Thursday, December 31, 2020

Recovering What We Lost in the Pandemic


The  New Year is about to begin and we are looking forward to leaving the   Coronavirus tunnel with which we have lived in 2020. In an article in the Kyeongyang magazine a priest with a background in education and working in that field gives the readers some thoughts on what we may have lost because of the virus.

Every morning before anything else,  he wants to know how many cases of the virus were discovered the previous day. The news is not good.  In many parishes, the priest says Mass alone in an empty church. The world has changed; the church needs to change. We no longer live in a community, the new normal.

The writer wants the readers to understand how we are overcome with the waves of secularization— separation from religious or spiritual concerns— at a faster rate than before. We have weakened the hold that religion has on our thinking. Some of the reasons are the irrational actions of some of the religions and also the actions and words of some Christian groups and persons have made religion less able to find a place to stand in our pandemics times.

Because of the virus instead of God, material things are the idols many are following. Love and mercy and the belief in God have become what the Danish philosopher Kierkegaard mentioned in a parable.

The parable is about a fire that began before a circus performance. The stage manager sends out one of the performers who was dressed in his clown custom to warn the audience to leave immediately because of the fire. But the audience sees this as part of the show; the more he shouts and gesticulates the more they laugh and the fire engulfs the whole theater.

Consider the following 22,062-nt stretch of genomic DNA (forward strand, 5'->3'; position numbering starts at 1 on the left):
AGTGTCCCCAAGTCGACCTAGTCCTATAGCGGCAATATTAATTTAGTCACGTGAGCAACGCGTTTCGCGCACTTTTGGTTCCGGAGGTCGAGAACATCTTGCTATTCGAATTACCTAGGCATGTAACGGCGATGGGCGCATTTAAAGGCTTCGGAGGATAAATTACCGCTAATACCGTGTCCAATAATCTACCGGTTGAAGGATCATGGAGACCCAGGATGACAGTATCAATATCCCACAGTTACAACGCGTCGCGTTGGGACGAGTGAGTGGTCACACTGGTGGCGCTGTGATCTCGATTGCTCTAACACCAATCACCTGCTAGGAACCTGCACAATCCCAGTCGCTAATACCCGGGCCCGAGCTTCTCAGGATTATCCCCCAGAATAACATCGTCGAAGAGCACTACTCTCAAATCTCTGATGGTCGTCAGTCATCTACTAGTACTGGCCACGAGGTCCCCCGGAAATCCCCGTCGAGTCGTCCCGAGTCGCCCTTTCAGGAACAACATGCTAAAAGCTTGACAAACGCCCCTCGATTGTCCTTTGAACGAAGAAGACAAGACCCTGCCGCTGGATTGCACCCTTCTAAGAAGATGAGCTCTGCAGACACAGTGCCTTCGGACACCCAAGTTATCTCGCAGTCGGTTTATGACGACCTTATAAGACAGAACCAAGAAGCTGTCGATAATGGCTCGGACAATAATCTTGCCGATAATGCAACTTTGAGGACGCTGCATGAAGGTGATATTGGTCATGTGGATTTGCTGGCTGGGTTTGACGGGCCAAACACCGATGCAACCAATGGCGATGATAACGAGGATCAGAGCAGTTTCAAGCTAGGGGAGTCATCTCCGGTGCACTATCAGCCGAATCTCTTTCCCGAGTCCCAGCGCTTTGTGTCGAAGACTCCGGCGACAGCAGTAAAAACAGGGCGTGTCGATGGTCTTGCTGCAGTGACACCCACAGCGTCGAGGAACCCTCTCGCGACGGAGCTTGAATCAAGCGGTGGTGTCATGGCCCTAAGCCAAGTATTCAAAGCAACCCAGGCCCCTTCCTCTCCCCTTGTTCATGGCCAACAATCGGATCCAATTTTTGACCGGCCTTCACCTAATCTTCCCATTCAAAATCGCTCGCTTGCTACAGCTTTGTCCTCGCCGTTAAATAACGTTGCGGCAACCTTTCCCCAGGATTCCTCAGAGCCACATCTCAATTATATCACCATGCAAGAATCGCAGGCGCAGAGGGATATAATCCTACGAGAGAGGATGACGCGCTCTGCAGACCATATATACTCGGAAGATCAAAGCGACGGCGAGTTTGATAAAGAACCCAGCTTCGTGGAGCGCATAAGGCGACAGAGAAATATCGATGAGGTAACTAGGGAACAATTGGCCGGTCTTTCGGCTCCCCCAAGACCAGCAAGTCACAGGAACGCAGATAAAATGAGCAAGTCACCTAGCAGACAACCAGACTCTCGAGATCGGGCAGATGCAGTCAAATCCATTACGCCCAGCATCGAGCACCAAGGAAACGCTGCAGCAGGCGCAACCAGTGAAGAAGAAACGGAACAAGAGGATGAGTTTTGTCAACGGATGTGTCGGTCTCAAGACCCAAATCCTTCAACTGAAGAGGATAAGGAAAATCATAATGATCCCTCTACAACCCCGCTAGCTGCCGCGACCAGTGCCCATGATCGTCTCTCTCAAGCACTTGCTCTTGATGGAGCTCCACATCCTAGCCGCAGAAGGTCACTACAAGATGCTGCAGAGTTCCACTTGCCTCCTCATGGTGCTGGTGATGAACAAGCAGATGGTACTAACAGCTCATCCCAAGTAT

When the church keeps on shouting the same message, Kierkegaard says, without any change to meet the people where they are, the world will continue to accept the words as part of a familiar show and fail to see a need do something. How do people see Jesus? Does the church convey a correct image of Jesus to the world?

In these times of corona 19, we have empty churches but even before the pandemic, we had a decrease in attendance. We have lost our passion as followers of Jesus. We need to rediscover the merciful and loving Jesus and live his life.

 " Let us not forget that Jesus asked his disciples to pay attention to details. The little detail that wine was running out at a party.
 The little detail that one sheep was missing.
 The little detail of noticing the widow who offered her two small coins.
 The little detail of having spare oil for the lamps, should the bridegroom delay.
 The little detail of asking the disciples how many loaves of bread they had.
The little detail of having a fire burning and a fish cooking as he waited for the disciples at daybreak.

A community that cherishes the little details of love, whose members care for one another and create an open and evangelizing environment, is a place where the risen Lord is present, sanctifying it by the Father’s plan" (Pope Francis Apostolic Exhortation: Gaudete et Exsultate 144-145).

When the Catholic community is a sign of God's love to the worldwide community we have little to worry about. It's not making so many more believers for that is God's doing we make known his love, witness to the Gospel, and live his life. If we don't believe this we are bound to some other mission.

We are experiencing many life changes.
The situation we are in is because of the destruction of our environment. In this coronavirus situation, we don't give up—a defeatist attitude is worst than the pandemic for we forget the graces we have and continue to receive. Happy New Year!

No comments:

Post a Comment